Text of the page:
As the new year is upon us, it is now the season, or at least the trend, to make resolutions for our lives moving forward. For most of us, that simply means putting a new diet in place or vowing to save more for your future.

However, for some, it means making amends for past wrongs, even if they are not your own.

Take the case of Thomas Edelmann, for example.

As a German citizen, Edelmann has the unfortunate, although not uncommon, knowledge that his forefathers were Nazis. But rather than let that be a detriment, he has used it as a teachable moment for himself and his family.

In pursuit of finding out more about his family history and genealogy, Edelmann discovered that his grandfather, Wilhelm Edelmann, had purchased a hardware shop in 1938 in the small southern German town of Bad Mergentheim. But the sale was less than ideal. While the elder Edelmann had gotten a relatively good deal on the business’s purchase, it was to the detriment of its previous owner, a Jew named Benjamin Heidelberger.

According to Nazi imposed Nuremberg Laws, it became illegal in those days for Jewish people to own businesses in Germany, and so Heidelberger was forced to sell his family’s store.

Heidelberger, who kept a diary, according to CNN, wrote, “In July 1938, we sold our shop and warehouse for the bargain price of 28,500 Reichsmark, the same sum for which I had bought it 30 years earlier. Under different circumstances, I could have sold it for 40,000. But back then many Jewish businesses in Bad Mergentheim were sold under value.”

Naturally, Edelmann felt awful that his family had been part of such a life-changing and disastrous turn of events for the Heidelberger family. And so he sought out more information in the hopes that he could somehow make amends for his family’s wrongdoing.

Now, Edelmann, as his parents had divorced in the 1970s, lost touch with his father and so the family business, leaving him no way of getting any remaining members of the Heidelberger family compensation or reparations for their lost livelihood. But what he could do was offer a heartfelt apology and a chance to rebuild once badly burned bridges.

With the help of the genealogy service MyHeritage, Edelmann learned that while Benjamin and his wife Emma Heidelberger had passed away some time ago, as had their children, a granddaughter, Hanna Ehrenreich as alive well.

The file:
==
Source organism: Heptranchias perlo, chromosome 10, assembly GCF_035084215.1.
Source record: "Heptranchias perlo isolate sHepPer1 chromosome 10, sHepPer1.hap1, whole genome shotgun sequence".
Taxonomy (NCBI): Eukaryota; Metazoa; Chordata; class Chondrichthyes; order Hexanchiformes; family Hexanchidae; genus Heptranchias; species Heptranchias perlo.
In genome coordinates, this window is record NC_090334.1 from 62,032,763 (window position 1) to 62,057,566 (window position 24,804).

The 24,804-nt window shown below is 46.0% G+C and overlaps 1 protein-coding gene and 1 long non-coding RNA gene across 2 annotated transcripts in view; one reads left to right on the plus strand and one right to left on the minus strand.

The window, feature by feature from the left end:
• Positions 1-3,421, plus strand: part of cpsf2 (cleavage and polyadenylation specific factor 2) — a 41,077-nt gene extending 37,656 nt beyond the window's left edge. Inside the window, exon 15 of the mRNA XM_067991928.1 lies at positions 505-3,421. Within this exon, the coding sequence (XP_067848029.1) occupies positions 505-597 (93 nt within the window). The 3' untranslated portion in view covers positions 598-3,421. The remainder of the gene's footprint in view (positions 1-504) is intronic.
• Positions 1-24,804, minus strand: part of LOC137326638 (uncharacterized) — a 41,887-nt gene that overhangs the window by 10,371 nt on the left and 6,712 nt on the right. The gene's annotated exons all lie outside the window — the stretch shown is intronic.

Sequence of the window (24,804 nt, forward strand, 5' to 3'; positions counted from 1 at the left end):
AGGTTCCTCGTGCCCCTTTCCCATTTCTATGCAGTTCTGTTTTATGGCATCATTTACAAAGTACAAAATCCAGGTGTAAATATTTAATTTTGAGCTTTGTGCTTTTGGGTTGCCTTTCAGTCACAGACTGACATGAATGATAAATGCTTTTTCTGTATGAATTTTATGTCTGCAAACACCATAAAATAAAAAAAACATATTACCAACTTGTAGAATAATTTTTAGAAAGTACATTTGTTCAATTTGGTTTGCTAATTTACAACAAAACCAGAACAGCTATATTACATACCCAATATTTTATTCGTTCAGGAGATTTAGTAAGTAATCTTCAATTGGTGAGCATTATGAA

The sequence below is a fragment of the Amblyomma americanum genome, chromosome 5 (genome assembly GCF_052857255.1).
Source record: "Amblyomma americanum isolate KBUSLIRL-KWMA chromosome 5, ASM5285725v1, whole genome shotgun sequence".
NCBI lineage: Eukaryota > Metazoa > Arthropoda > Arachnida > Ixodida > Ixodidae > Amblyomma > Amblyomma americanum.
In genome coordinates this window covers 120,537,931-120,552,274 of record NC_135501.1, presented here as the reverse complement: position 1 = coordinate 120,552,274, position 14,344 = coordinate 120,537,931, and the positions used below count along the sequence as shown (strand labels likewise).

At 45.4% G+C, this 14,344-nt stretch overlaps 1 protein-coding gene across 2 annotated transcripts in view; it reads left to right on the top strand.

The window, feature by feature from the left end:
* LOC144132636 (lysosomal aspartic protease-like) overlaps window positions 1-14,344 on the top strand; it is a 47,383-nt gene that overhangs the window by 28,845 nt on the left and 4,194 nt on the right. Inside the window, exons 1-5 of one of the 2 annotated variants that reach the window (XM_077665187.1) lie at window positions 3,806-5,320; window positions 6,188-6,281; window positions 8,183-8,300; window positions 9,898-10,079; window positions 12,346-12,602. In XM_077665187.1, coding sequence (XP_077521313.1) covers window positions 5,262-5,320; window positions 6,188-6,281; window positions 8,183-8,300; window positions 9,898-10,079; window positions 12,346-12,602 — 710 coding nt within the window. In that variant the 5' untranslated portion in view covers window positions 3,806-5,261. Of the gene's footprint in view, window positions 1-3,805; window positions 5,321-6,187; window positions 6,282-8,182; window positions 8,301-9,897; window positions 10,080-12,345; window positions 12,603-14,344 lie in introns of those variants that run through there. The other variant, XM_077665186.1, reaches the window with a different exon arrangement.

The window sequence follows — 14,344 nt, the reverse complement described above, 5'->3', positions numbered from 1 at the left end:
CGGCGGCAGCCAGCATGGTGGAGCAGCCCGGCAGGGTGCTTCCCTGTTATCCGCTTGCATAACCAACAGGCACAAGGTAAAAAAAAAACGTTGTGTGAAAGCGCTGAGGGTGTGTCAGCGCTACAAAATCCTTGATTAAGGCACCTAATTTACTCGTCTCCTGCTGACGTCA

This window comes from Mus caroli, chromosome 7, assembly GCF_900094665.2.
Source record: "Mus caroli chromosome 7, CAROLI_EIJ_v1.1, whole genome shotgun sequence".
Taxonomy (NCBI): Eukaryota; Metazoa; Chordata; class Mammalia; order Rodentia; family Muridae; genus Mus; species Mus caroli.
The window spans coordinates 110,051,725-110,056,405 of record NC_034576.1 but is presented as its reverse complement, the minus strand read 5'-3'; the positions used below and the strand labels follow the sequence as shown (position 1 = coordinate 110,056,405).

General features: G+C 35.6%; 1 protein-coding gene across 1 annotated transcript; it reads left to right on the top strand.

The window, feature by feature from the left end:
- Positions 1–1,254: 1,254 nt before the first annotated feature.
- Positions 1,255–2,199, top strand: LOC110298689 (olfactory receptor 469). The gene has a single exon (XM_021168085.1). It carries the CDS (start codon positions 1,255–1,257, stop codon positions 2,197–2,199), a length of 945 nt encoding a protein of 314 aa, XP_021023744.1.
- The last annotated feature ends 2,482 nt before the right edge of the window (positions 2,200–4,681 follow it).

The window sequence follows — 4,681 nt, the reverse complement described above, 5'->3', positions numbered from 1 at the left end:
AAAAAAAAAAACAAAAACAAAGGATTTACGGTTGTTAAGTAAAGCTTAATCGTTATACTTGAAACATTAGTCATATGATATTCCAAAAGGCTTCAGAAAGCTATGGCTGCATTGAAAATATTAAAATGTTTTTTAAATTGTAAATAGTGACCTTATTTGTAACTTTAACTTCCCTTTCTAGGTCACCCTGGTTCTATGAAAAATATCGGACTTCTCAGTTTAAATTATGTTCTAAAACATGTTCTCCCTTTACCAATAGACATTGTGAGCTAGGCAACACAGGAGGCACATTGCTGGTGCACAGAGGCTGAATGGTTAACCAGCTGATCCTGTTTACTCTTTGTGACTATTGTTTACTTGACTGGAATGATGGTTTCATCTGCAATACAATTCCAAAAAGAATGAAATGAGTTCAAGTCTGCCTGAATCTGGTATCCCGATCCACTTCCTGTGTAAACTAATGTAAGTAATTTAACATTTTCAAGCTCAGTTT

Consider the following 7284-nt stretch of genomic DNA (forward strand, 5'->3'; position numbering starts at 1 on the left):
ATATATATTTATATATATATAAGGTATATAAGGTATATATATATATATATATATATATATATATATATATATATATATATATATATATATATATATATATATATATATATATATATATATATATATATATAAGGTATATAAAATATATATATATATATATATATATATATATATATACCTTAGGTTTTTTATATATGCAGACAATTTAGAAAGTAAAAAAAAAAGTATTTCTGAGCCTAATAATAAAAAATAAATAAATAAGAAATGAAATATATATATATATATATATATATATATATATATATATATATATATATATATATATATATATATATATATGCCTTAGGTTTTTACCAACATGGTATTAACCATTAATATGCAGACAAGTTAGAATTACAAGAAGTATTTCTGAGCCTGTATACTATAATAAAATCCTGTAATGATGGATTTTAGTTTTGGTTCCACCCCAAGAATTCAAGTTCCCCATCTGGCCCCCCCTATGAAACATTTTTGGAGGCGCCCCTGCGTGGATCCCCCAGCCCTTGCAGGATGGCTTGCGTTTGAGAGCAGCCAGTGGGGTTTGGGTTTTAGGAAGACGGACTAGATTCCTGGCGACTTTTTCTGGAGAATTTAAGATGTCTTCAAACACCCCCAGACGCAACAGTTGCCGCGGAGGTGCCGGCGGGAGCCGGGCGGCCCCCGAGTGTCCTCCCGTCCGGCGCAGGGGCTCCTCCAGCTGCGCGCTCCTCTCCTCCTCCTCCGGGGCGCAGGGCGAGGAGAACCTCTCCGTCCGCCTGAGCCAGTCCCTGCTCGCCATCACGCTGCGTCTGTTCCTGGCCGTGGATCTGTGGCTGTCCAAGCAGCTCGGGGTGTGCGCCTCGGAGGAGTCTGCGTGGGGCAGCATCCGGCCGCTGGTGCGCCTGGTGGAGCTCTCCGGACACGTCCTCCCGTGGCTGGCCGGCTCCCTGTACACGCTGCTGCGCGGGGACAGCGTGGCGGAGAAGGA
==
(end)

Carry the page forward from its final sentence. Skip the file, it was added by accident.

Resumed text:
Ehrenreich lived in Israel, where her family relocated after fleeing Nazi-held Germany in the late 1930s, just before the Kristallnacht pogroms against Jewish people began. She was 83 years old and a retired teacher.

Edelmann, once again using MyHeritage, reached out to Ehrenreich, writing her an apology letter and hoping to connect with her.

He wrote, “I believe that if my family supported the injustice your grandparents experienced, it is our duty to take this into account and take over responsibility at least in getting in touch with you to listen and learn. As I am part of the Edelmann family I want to take the first step and listen to you.”

Edelmann continued that it was his wish to use this as a teachable moment for his children, using it to help them make wiser and “better decisions in their lives” as well as to ensure that his family never again plays such a role in the devastation of others.

To his surprise, Ehrenreich accepted his apology and agreed to speak with him, connecting some weeks later over the phone for about 90 minutes.

While admitting that wrongs had most certainly been done, Ehrenreich said that she bore no hard feelings for Edelmann or even his grandfather. According to her grandfather’s diary, the elder Edelmann was actually held somewhat in high regard in the family.

Heidelberger had written that while Edelmann was a member of the Nazi party, he was not monstrous to their family.

“My business successor, Wilhelm Edelmann, came every first of the month to pay the rent and even though he was a member of the Nazi party, he was a decent man and not an anti-Semite.”

Edelmann even warned Heidelberger of the impending doom of the Jews in the area and urged him to flee. “One day, Edelmann came to me and said I should leave Germany as quickly as possible. There were plans in place to act against Jews and felt obliged to warn me, his good acquaintance.”

It’s not often that forgiveness can be reached so easily. But Edelmann and Ehrenreich are proof that even the inhuman acts can be turned around for good.